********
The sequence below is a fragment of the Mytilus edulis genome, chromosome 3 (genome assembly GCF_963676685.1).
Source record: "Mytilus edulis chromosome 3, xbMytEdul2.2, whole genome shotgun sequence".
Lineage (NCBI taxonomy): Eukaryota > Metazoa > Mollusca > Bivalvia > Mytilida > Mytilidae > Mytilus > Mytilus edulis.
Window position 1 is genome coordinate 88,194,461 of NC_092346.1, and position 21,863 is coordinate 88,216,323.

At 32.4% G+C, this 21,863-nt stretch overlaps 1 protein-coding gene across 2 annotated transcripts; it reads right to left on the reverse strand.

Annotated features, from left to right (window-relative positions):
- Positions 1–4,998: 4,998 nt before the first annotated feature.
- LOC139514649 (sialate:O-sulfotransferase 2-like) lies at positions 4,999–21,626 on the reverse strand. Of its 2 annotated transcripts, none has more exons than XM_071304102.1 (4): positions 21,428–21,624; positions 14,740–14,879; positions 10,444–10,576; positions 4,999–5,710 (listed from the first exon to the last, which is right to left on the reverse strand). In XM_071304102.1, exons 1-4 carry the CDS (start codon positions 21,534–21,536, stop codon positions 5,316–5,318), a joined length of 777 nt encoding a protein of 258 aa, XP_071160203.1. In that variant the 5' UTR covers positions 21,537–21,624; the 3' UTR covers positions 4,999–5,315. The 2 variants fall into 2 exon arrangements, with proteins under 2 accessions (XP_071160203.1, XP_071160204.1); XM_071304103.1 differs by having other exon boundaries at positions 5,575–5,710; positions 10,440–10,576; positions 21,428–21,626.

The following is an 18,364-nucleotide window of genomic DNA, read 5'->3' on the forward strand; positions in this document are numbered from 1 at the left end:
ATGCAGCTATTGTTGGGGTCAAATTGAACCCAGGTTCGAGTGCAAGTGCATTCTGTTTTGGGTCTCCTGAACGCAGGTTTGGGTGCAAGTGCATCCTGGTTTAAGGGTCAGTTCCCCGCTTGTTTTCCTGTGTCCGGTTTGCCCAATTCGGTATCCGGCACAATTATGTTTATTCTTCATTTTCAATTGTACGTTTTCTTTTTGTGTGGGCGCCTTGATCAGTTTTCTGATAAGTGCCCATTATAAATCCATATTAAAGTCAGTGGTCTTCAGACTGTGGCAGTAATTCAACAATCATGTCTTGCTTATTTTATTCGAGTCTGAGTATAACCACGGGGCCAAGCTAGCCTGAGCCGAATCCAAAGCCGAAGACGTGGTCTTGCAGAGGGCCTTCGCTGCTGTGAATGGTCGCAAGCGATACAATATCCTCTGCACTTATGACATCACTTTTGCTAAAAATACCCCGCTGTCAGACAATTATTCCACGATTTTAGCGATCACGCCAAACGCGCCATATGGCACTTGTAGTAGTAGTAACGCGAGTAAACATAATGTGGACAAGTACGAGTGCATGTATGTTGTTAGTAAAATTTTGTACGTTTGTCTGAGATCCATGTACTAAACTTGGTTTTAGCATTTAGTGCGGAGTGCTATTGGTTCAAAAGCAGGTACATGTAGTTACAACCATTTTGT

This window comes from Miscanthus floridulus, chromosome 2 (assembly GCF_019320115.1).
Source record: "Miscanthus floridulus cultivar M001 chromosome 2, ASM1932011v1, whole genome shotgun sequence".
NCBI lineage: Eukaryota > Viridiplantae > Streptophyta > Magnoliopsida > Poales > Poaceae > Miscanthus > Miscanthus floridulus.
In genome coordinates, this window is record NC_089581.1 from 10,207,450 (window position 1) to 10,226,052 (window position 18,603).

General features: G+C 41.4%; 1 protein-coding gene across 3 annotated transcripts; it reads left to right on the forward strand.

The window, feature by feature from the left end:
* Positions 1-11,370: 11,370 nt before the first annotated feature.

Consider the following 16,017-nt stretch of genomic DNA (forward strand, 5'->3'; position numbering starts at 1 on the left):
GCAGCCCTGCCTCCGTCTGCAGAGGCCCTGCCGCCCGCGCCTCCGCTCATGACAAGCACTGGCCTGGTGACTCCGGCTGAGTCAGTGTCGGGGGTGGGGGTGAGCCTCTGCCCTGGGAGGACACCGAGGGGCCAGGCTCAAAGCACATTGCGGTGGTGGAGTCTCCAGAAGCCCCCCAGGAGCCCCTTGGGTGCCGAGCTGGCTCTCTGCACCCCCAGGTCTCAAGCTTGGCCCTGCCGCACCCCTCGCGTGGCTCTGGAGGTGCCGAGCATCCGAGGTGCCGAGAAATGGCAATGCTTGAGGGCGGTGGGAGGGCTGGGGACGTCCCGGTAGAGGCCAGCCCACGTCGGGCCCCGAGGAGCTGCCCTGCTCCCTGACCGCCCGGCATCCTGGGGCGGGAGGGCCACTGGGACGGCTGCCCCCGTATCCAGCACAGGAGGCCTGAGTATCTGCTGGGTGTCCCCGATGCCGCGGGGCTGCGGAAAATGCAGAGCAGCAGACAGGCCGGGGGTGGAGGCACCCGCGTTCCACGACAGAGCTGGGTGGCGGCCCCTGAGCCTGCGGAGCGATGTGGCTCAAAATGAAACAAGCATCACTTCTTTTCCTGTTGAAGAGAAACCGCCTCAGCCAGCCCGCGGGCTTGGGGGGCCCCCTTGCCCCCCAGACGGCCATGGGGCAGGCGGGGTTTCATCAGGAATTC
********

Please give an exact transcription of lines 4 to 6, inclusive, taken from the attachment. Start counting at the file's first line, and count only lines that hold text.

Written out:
Window position 1 is genome coordinate 88,194,461 of NC_092346.1, and position 21,863 is coordinate 88,216,323.

At 32.4% G+C, this 21,863-nt stretch overlaps 1 protein-coding gene across 2 annotated transcripts; it reads right to left on the reverse strand.

Annotated features, from left to right (window-relative positions):